2. Search online databases

A second at-your-fingertips resource for obituaries is genealogy and historical newspaper websites. They offer indexed obituaries (meaning the information has been abstracted) as well as searchable digitized newspapers. Searching the latter isn’t always successful (the search system can’t always “read” the old newsprint) but when it is, you can read the original for yourself, which is always better–more accurate and complete than an index.

  • Subscription giant MyHeritage has created its own search portal for the free Chronicling America (U.S.) and Trove (Australia) digitized newspapers. It also has growing collections of searchable, digitized newspapers for individual U.S. states and other places.
  • Subscription site Findmypast (and its sister site, The British Newspaper Archive) offer searchability of millions of digitized British and Irish newspapers, where death notices are common. Findmypast also offers subscribers access to an enormous US Newspapers collection, which you can also access separately at
  • Wish you had access? Check your local libraries to see what subscriptions they offer to genealogy and historical newspaper websites.

3. Contact libraries in the deceased’s hometown.

Public libraries often maintain obituary files, created from their own local newspaper collections. Try Googling the name of a city or county along with the word “library” and “obituary” to see if you find references to such a collection. This may be on a library webpage for local history or genealogy. Some libraries may even offer a searchable online index, such as the one shown below for the Toledo, Ohio public library.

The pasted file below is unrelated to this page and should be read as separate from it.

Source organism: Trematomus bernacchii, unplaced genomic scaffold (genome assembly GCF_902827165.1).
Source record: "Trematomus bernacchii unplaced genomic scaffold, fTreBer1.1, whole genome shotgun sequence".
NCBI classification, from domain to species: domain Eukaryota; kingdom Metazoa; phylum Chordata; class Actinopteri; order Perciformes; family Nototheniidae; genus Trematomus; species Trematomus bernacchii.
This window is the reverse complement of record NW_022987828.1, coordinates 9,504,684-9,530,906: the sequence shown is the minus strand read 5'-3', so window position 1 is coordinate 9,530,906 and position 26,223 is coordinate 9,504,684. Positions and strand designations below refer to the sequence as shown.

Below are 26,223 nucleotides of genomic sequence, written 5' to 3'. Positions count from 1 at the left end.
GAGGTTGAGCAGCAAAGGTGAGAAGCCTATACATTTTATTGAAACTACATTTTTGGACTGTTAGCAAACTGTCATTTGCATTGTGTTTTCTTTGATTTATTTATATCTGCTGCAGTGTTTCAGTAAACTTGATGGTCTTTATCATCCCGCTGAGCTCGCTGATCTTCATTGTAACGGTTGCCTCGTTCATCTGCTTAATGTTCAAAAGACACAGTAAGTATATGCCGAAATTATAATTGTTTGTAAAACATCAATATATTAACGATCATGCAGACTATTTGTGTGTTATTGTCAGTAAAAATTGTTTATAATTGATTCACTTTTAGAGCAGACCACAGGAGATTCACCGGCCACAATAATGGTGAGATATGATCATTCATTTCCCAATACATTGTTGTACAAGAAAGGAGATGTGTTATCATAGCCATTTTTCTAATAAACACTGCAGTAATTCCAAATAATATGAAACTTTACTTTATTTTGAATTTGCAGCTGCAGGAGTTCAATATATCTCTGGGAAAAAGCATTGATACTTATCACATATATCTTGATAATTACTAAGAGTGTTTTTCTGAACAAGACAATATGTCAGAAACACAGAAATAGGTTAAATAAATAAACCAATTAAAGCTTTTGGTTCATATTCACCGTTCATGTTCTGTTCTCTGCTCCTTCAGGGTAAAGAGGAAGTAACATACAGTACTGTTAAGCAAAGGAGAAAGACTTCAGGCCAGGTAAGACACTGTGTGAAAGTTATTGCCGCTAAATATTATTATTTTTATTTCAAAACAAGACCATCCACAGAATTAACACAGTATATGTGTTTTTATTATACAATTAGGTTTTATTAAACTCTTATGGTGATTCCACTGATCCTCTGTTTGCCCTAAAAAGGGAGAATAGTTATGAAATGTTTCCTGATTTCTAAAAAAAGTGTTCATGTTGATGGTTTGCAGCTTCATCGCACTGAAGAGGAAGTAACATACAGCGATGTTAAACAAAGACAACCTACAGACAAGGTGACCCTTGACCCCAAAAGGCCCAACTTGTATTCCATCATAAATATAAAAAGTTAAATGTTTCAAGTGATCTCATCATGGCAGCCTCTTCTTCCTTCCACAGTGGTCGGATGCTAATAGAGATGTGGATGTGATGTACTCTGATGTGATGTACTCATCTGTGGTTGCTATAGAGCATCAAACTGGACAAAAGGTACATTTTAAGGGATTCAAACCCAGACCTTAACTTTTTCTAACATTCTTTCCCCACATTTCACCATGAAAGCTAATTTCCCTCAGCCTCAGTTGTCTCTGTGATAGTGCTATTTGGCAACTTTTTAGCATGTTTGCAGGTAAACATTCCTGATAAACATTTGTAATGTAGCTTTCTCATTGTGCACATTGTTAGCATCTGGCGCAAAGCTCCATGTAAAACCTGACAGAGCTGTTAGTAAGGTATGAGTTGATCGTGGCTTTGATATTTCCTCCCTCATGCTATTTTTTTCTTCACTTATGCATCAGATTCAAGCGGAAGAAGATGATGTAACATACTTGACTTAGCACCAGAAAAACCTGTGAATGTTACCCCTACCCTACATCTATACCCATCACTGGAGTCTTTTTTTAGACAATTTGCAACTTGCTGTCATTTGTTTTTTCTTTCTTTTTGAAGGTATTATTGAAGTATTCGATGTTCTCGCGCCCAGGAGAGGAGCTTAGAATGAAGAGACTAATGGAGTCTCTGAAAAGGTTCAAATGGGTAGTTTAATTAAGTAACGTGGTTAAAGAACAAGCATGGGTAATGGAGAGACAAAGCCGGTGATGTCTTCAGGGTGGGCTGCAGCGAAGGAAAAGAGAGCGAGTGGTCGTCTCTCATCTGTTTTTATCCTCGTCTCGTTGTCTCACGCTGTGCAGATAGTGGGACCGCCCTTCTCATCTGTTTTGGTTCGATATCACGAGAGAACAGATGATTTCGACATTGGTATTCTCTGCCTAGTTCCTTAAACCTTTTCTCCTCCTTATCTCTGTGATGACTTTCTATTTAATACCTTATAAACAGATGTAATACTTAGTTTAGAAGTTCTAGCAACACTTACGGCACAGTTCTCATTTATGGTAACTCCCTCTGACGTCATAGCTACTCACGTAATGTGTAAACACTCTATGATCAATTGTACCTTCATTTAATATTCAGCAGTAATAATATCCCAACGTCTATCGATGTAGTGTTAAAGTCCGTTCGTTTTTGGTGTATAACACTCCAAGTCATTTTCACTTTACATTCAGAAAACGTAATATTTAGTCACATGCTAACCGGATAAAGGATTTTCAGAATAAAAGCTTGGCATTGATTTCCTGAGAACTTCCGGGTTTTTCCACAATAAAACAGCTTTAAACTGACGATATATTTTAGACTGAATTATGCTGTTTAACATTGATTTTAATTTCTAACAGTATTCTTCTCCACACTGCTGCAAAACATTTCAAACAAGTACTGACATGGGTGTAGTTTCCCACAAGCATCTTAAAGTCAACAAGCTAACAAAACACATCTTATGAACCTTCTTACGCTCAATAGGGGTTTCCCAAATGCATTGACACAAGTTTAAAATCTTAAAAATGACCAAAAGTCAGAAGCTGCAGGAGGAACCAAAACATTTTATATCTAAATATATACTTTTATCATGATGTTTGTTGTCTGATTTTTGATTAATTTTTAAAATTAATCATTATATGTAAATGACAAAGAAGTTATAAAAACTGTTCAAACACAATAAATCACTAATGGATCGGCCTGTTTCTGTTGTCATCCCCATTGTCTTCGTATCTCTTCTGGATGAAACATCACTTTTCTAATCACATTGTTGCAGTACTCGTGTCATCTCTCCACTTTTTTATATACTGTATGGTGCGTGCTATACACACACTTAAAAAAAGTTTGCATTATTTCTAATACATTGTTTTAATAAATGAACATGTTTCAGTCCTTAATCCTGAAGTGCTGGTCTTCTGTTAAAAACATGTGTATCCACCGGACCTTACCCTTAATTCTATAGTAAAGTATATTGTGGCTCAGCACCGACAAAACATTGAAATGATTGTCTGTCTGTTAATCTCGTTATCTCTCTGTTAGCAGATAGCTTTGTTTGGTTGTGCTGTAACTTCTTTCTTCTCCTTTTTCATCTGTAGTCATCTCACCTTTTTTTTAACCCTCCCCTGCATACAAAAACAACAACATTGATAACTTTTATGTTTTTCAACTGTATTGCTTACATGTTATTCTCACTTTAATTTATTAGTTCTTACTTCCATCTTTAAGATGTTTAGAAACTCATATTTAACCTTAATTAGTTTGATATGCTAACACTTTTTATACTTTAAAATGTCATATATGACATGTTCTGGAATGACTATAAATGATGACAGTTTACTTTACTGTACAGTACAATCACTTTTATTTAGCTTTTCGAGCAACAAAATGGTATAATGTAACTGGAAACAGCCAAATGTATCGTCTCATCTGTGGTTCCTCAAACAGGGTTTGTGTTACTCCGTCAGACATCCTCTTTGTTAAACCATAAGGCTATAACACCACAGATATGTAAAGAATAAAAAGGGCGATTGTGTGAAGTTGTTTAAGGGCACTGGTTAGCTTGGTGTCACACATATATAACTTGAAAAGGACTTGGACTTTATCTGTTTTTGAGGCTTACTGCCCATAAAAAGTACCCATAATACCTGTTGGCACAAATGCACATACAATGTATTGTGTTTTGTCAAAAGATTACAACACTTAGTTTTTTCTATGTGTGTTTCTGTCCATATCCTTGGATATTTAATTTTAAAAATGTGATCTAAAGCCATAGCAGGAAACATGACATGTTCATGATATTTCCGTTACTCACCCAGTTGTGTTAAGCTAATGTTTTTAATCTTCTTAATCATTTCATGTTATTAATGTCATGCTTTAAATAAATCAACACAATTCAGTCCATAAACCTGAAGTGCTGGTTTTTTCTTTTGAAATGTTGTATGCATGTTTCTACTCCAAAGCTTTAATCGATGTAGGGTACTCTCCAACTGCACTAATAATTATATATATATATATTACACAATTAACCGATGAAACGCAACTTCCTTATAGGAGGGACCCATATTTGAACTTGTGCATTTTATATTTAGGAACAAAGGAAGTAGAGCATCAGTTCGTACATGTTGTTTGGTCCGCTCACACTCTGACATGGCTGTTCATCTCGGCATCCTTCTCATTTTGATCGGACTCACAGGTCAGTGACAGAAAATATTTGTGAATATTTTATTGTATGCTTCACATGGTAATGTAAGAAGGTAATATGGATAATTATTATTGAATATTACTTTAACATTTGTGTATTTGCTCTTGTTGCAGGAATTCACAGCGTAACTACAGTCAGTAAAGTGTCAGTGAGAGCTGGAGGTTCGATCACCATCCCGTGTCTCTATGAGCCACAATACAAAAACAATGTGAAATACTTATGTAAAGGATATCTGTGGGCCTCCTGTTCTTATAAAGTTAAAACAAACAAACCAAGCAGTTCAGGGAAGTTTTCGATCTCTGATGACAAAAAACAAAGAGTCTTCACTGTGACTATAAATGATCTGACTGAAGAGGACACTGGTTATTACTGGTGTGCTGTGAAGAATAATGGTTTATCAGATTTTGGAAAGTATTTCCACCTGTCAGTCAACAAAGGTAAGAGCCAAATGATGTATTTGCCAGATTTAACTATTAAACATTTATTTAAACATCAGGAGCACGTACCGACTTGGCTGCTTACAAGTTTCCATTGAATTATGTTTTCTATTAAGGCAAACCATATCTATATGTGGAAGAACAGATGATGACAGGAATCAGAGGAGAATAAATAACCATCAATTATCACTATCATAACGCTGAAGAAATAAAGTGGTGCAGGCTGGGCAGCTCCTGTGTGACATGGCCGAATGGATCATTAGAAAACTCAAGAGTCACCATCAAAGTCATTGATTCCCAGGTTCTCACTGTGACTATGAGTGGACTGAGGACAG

Obituary index capture Toledo DNA extend your family tree.PNG

If you can’t find such anything, contact the library and ask whether they have an obituary retrieval service. If they do, it’s probably easy and inexpensive to request one. You should know the person’s name at death and their approximate death date.

Search for obituaries for every relative on the tree you’re attaching to your DNA results. You may find additional details that fill in the blanks for elusive or previously-unknown relatives. Put all the details you find into your family tree. Don’t worry if the info is incomplete, such as an unknown surname for a woman. Any information may be useful!

Read more FREE tips for building out the most effective family tree for your DNA matching experience.

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  1. Helen

    Great article Sunny thank you, Please could you tell me what the name is for the Family Search Genealogy Bank collection you mention? Searching the catalogue for “obituaries” gives me over 5000 hits and the link you gave seems to check just my tree, which didn’t yield any results. Thanks again.

  2. Sunny Morton

    Helen, Good question. I’ve added links to those large FamilySearch GenealogyBank collections in the actual article. Thanks for your questions.